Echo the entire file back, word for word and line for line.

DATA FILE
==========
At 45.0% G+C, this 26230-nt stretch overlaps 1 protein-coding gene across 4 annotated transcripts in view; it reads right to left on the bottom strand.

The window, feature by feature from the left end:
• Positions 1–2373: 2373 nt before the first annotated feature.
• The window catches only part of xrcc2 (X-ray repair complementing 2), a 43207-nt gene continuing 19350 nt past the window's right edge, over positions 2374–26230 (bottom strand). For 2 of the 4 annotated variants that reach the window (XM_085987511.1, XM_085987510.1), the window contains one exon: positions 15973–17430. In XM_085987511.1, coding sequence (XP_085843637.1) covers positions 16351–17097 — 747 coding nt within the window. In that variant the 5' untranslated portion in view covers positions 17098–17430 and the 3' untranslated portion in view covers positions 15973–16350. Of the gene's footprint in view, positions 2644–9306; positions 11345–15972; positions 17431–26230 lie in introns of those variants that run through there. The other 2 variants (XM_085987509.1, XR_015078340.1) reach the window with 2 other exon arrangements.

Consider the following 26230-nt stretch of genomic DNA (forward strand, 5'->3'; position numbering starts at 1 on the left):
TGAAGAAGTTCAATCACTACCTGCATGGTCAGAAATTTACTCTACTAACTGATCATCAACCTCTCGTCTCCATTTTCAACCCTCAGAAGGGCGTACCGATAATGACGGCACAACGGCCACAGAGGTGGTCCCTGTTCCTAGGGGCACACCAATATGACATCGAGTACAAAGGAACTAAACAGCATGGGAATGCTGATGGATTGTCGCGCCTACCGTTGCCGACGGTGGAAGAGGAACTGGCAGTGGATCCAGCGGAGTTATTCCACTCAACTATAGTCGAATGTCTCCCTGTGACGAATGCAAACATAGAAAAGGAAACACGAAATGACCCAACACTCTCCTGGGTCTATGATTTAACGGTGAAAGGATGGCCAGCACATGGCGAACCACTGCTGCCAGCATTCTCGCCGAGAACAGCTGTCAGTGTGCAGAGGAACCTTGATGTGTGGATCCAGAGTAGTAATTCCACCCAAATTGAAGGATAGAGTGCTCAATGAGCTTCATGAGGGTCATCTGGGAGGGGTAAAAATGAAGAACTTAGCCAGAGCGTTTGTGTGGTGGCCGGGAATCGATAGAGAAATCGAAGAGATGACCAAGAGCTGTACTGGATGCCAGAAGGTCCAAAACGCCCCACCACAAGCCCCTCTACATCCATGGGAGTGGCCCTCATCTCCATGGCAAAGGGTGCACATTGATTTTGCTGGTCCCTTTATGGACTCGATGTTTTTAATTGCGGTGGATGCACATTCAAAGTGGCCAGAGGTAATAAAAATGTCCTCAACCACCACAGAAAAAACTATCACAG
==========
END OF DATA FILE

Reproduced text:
At 45.0% G+C, this 26230-nt stretch overlaps 1 protein-coding gene across 4 annotated transcripts in view; it reads right to left on the bottom strand.

The window, feature by feature from the left end:
• Positions 1–2373: 2373 nt before the first annotated feature.
• The window catches only part of xrcc2 (X-ray repair complementing 2), a 43207-nt gene continuing 19350 nt past the window's right edge, over positions 2374–26230 (bottom strand). For 2 of the 4 annotated variants that reach the window (XM_085987511.1, XM_085987510.1), the window contains one exon: positions 15973–17430. In XM_085987511.1, coding sequence (XP_085843637.1) covers positions 16351–17097 — 747 coding nt within the window. In that variant the 5' untranslated portion in view covers positions 17098–17430 and the 3' untranslated portion in view covers positions 15973–16350. Of the gene's footprint in view, positions 2644–9306; positions 11345–15972; positions 17431–26230 lie in introns of those variants that run through there. The other 2 variants (XM_085987509.1, XR_015078340.1) reach the window with 2 other exon arrangements.

Consider the following 26230-nt stretch of genomic DNA (forward strand, 5'->3'; position numbering starts at 1 on the left):
TGAAGAAGTTCAATCACTACCTGCATGGTCAGAAATTTACTCTACTAACTGATCATCAACCTCTCGTCTCCATTTTCAACCCTCAGAAGGGCGTACCGATAATGACGGCACAACGGCCACAGAGGTGGTCCCTGTTCCTAGGGGCACACCAATATGACATCGAGTACAAAGGAACTAAACAGCATGGGAATGCTGATGGATTGTCGCGCCTACCGTTGCCGACGGTGGAAGAGGAACTGGCAGTGGATCCAGCGGAGTTATTCCACTCAACTATAGTCGAATGTCTCCCTGTGACGAATGCAAACATAGAAAAGGAAACACGAAATGACCCAACACTCTCCTGGGTCTATGATTTAACGGTGAAAGGATGGCCAGCACATGGCGAACCACTGCTGCCAGCATTCTCGCCGAGAACAGCTGTCAGTGTGCAGAGGAACCTTGATGTGTGGATCCAGAGTAGTAATTCCACCCAAATTGAAGGATAGAGTGCTCAATGAGCTTCATGAGGGTCATCTGGGAGGGGTAAAAATGAAGAACTTAGCCAGAGCGTTTGTGTGGTGGCCGGGAATCGATAGAGAAATCGAAGAGATGACCAAGAGCTGTACTGGATGCCAGAAGGTCCAAAACGCCCCACCACAAGCCCCTCTACATCCATGGGAGTGGCCCTCATCTCCATGGCAAAGGGTGCACATTGATTTTGCTGGTCCCTTTATGGACTCGATGTTTTTAATTGCGGTGGATGCACATTCAAAGTGGCCAGAGGTAATAAAAATGTCCTCAACCACCACAGAAAAAACTATCACAG